Dual Monitor Setup
Dual Monitor Setup – Introduction
Dual monitor setups have been around for quite some time now for many professional users but outside of graphical design studios and corporations they have previously only been available to the elite few due to the high cost implications of setting up.
The reduction in prices for the latest LCD TFT monitors, along with the fact that a modern LCD monitor is a much more compact and aesthetically pleasing piece of equipment than the CRT type monitors of old, makes the addition of a second LCD display a very attractive proposition.
Two smaller size screens can be purchased for a lot less than one enormous screen and with the Windows operating system, adding a second monitor to your setup is a snap!
Once you have experienced working with a dual monitor setup believe me, you won’t want to go back!
Why would you want a dual monitor setup at home or in your office?
Well, just think what you could do with double your screen size!
Modern PCs are designed to run multiple applications but opening more than a couple at a time, even with a large widescreen LCD display, can make your screen appear a little busy and switching between windows all the time can begin to get frustrating and tiresome.
For me, I like to keep my email and regularly used program shortcut icons on one screen while my main application is open on the other – everyone has their own favorite way of working.
Here are a few possible uses that you may have with a dual monitor setup!
- Have your web browser open on one screen for getting research material say and your word processor open on the other
- A graphics program up on one monitor with your picture folder open on the other
- Watch a DVD or Blu-ray on one whilst keeping an eye on some time consuming processing task or virus scan etc on the other
- Playing an online game on one with Facebook open on the other
- Comparing and editing documents side by side
- Spread Photoshop across two screens with your tools and layers etc on one screen and the main editing area on the other
And so on, the list is endless, it’s just so much nicer to work this way if you have the space and can afford the cost of the extra monitor (which is pretty cheap these days) it’s definitely the way to go.
Microsoft Windows started proper support for multiple monitors back in the days of Windows 98 and have continued through with this to their latest version, Windows 7.
Even good old Windows XP supports up to 10 monitors and video adapters!
When you set up Windows to provide support for multiple monitors the Windows operating system will create a virtual desktop in video memory and will allow you to use multiple monitors to display this ‘virtual desktop’ which will be split between the number of screens that you specify.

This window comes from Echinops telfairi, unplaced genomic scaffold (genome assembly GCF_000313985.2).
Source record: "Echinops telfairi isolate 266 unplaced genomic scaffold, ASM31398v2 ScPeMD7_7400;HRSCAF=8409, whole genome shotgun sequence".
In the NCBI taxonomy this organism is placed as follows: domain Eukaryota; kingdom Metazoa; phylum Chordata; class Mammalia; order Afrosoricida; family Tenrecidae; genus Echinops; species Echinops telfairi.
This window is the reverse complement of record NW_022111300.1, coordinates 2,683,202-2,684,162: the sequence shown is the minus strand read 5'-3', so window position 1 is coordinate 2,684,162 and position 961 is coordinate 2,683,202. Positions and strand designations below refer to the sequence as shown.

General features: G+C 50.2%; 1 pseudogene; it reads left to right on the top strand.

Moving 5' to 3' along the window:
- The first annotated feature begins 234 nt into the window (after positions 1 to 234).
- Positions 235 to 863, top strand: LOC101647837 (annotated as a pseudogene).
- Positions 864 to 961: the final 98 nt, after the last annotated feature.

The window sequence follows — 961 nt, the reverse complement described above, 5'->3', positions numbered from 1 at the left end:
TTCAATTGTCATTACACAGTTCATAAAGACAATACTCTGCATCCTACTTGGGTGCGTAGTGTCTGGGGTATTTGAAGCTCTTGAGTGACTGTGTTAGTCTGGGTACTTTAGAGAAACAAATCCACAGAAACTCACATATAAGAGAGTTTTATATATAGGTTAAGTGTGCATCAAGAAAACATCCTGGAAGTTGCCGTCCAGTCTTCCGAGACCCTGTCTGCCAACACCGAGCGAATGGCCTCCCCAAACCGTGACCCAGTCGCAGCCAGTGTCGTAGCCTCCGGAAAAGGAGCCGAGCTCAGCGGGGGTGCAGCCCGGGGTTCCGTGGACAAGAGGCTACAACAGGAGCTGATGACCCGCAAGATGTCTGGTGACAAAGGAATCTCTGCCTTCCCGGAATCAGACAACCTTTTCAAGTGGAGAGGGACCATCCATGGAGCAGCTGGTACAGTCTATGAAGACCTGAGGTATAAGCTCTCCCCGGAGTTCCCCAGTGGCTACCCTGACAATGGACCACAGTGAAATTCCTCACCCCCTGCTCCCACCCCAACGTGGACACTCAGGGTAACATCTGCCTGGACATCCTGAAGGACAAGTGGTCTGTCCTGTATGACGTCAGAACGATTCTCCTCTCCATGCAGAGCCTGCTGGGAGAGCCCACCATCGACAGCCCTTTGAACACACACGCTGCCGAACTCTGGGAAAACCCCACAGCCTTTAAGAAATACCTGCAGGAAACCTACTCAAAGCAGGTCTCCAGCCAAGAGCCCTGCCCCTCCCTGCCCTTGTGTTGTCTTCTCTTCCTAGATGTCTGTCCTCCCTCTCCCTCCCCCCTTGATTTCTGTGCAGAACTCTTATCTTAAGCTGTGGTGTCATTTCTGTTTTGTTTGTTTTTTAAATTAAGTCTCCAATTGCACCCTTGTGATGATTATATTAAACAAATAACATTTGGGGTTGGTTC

Dual Monitor Setup – Requirements
Now, to be able to display across multiple monitors you will need either a video or graphics card that has multiple outputs for driving your monitors or you will need to install separate graphics cards for each monitor.
Unless you have special requirements most people will be more than happy with a dual monitor setup and most modern graphics cards will have the requisite dual outputs required to drive two monitors.
With dual monitor setups and multiple monitor setups one of your screens is always designated as the primary display.
Your second and any further additional monitors are referred to as secondary displays.
When adding additional adapters to drive extra monitors it’s necessary for Windows to identify which of your adapters is the primary and which are secondary. This can be set up in the system bios.
Once you have installed and configured your video / graphics card adapter all other settings are controlled via Windows which will allow you to set up screen resolution and color settings etc individually for each monitor.
So, to sum up you can achieve a dual monitor setup by using either a separate graphics card for each monitor or by installing a graphics card that has support for two or more monitors.
These cards are sometimes referred to as ‘dual-head’ or ‘multiple head’ cards.
Using a dual head or multiple head card will benefit you by only taking up one slot in your motherboards PCI-Express or AGP slot and you will also only need to concern yourself with the installation of drivers for one graphics card.
Dual or multiple head cards will usually ship with a VGA 15 pin D-type analog connector (used by the old CRT type displays but also usable by LCD monitors with a VGA type input option) and a DVI-I digital connection which can be used for an LCD monitor.
Some video cards now come with two DVI-I outputs and some also have TV-Out connections.